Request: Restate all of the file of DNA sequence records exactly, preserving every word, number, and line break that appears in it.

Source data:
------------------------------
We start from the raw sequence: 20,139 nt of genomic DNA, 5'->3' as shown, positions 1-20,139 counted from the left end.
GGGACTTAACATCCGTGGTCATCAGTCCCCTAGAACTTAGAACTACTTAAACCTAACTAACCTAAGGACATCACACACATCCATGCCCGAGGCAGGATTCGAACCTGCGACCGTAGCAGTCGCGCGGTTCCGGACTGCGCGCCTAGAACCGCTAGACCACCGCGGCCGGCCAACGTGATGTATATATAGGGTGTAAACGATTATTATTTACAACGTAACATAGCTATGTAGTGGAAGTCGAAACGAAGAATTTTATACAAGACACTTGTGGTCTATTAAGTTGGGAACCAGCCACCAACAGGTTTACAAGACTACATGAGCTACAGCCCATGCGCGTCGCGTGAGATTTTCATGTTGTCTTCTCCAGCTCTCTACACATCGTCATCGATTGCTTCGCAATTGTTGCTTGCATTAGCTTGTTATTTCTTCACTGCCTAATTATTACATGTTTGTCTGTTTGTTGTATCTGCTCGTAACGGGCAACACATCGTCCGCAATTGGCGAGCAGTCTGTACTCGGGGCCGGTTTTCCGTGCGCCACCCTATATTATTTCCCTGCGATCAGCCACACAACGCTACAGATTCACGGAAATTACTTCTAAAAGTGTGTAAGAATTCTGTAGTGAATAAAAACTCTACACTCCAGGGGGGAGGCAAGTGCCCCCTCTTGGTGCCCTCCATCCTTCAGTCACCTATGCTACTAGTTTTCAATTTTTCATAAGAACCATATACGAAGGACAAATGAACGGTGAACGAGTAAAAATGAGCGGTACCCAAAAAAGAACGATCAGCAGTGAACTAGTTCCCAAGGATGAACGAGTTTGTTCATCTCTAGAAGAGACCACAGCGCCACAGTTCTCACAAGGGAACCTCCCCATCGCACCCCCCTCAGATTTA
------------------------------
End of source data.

We start from the raw sequence: 20,139 nt of genomic DNA, 5'->3' as shown, positions 1-20,139 counted from the left end.
GGGACTTAACATCCGTGGTCATCAGTCCCCTAGAACTTAGAACTACTTAAACCTAACTAACCTAAGGACATCACACACATCCATGCCCGAGGCAGGATTCGAACCTGCGACCGTAGCAGTCGCGCGGTTCCGGACTGCGCGCCTAGAACCGCTAGACCACCGCGGCCGGCCAACGTGATGTATATATAGGGTGTAAACGATTATTATTTACAACGTAACATAGCTATGTAGTGGAAGTCGAAACGAAGAATTTTATACAAGACACTTGTGGTCTATTAAGTTGGGAACCAGCCACCAACAGGTTTACAAGACTACATGAGCTACAGCCCATGCGCGTCGCGTGAGATTTTCATGTTGTCTTCTCCAGCTCTCTACACATCGTCATCGATTGCTTCGCAATTGTTGCTTGCATTAGCTTGTTATTTCTTCACTGCCTAATTATTACATGTTTGTCTGTTTGTTGTATCTGCTCGTAACGGGCAACACATCGTCCGCAATTGGCGAGCAGTCTGTACTCGGGGCCGGTTTTCCGTGCGCCACCCTATATTATTTCCCTGCGATCAGCCACACAACGCTACAGATTCACGGAAATTACTTCTAAAAGTGTGTAAGAATTCTGTAGTGAATAAAAACTCTACACTCCAGGGGGGAGGCAAGTGCCCCCTCTTGGTGCCCTCCATCCTTCAGTCACCTATGCTACTAGTTTTCAATTTTTCATAAGAACCATATACGAAGGACAAATGAACGGTGAACGAGTAAAAATGAGCGGTACCCAAAAAAGAACGATCAGCAGTGAACTAGTTCCCAAGGATGAACGAGTTTGTTCATCTCTAGAAGAGACCACAGCGCCACAGTTCTCACAAGGGAACCTCCCCATCGCACCCCCCTCAGATTTA